driving distance (277.8 yards). He makes lots of birdies,
especially since switching from glasses to contact lenses before
the '95 Q school. Suddenly he could see the line on his putts,
and it's amazing how quickly a guy can become a force when his
putts start going in.
Maybe you caught his act on Sunday in Augusta, where he was
among the B-flighters battling for second. After nuke-hooking
his second shot at the 15th over the green and into the pond
near the 16th tee, Stankowski faced a no-win situation on his
chip back. Leave a bump-and-run or a spinning pitch short, and
he would have another delicate shot. Hit anything less than a
perfect flop, and his ball would likely run across the sloped
green and into the pond in front. Stankowski studied the
situation for about as long as it takes Fred Couples to switch
channels, then grabbed his sand wedge and casually lobbed a
high, soft shot that rolled over and played dead next to the
cup. "It was the hardest shot I've ever seen--you don't know how
hard that shot is," says Rich Mayo, Stankowski's caddie and a
former teammate at Texas-El Paso. Tom Watson, Stankowski's idol
and his playing partner that day, called him Mickelson-ski after
the shot. As the gallery's applause subsided, Stankowski turned
to Mayo with the enthusiasm of a child who has just seen his
first rainbow. "That was pretty cool, wasn't it?" he said.
Cool. It's Stankowski's word. "If he has a backup word," Mayo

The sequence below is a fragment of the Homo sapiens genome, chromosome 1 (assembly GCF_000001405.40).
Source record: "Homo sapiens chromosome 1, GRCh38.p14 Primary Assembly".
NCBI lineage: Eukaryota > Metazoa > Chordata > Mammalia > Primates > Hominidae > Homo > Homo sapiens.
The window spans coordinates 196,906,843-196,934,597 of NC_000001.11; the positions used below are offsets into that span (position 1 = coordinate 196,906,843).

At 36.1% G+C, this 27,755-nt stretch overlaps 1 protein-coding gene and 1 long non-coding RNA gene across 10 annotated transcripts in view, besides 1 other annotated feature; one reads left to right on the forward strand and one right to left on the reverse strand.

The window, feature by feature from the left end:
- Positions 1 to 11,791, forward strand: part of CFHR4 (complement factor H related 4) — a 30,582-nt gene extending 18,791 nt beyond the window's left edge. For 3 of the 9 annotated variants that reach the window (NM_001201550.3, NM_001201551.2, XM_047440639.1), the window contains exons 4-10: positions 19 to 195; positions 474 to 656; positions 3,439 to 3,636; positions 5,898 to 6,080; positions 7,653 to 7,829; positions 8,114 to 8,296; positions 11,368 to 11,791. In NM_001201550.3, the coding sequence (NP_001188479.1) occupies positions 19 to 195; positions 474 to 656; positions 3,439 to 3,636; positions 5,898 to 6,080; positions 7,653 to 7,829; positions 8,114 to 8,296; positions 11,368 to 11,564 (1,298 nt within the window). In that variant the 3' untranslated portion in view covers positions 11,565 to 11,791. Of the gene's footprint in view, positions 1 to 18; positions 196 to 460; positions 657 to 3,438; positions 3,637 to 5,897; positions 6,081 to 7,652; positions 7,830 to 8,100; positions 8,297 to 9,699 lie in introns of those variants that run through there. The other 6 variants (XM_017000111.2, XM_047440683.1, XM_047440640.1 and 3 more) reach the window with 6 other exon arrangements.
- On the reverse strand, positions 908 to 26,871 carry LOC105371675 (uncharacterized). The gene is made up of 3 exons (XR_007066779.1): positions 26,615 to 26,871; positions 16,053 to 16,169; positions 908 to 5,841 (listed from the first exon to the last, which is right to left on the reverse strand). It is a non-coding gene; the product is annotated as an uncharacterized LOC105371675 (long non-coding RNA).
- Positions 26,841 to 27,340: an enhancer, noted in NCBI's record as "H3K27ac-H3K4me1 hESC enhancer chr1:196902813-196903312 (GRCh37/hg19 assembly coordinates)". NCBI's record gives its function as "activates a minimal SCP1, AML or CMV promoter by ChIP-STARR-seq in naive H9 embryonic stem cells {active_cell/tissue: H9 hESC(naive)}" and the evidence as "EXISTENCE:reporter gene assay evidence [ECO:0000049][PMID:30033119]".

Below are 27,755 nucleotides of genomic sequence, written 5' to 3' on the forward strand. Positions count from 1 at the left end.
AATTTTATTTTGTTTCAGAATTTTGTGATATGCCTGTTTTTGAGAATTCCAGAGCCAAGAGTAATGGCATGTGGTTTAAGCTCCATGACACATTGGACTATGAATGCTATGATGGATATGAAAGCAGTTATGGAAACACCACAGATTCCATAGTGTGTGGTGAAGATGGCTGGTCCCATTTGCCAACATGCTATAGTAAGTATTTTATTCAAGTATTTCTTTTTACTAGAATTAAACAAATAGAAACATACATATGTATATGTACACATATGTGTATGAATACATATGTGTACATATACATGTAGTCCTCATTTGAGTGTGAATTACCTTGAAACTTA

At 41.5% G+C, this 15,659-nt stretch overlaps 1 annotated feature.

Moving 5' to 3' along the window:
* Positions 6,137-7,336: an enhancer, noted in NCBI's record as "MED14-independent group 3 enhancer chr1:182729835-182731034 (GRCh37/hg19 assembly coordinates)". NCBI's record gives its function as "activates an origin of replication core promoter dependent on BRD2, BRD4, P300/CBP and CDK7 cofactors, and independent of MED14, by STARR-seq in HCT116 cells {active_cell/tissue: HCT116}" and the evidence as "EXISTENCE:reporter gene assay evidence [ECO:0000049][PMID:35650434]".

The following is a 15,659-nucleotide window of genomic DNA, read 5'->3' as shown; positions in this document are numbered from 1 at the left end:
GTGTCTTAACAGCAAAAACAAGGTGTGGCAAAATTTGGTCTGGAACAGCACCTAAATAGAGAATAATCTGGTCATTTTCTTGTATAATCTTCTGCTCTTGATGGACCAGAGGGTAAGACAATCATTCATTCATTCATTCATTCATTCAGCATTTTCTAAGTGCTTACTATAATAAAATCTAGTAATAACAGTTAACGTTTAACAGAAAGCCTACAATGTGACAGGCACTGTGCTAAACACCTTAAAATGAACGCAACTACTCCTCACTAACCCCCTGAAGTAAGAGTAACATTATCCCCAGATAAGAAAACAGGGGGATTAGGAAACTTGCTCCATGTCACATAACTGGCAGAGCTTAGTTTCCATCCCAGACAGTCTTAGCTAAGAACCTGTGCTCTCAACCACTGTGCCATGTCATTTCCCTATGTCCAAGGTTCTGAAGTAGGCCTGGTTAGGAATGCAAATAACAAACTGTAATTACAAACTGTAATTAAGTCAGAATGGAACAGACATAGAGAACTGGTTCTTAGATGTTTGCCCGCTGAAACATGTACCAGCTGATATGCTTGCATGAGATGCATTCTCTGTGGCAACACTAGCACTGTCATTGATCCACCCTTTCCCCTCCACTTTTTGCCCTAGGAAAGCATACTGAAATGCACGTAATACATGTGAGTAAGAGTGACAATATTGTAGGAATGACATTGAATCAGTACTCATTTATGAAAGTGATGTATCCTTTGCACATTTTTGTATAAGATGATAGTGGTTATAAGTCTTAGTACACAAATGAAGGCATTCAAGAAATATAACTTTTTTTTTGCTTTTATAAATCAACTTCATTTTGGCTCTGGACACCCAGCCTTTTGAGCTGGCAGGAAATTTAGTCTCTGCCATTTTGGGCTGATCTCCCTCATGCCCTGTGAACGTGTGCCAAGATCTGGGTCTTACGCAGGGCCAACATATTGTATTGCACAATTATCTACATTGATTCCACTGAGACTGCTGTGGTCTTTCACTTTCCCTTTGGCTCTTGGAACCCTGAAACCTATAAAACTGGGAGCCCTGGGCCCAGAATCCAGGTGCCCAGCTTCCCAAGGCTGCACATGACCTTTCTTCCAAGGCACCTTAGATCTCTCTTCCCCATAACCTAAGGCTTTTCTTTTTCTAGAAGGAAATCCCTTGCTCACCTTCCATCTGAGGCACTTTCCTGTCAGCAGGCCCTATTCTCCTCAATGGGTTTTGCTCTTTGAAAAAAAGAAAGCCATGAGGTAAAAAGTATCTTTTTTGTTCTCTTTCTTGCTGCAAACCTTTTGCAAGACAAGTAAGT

says, "I haven't heard it." Cool describes Stankowski, who grew
up on the coast north of Los Angeles, in Oxnard, although this
son of an Air Force master sergeant was no beach boy. He tried
surfing exactly once. "I got up on my board for a split second,"
he says. "Then I crashed, fell down, wiped out--whatever you
call it. I said, 'O.K., that was fun.'"
The only place Stankowski shows some heat is on a basketball
court. There, Mr. Cool is transformed into Psycho, the name he
was given 30 minutes into his first pickup game with the other
members of the UTEP golf team as a freshman in the fall of 1987.
"He turned into another guy on the basketball court," says one
of those teammates, Cameron Doan, now the head pro at El Paso
Country Club. "If you got in the paint, you were not going to
get off a shot against Psycho. It was weird because he never
moved fast at anything else."
"You've got to see him play," Mayo says. "He's an absolute spaz.
He's the Tasmanian Devil. He spins off, runs around and is
always jumping. If we played with a five-foul limit, he'd be
gone in three minutes, tops."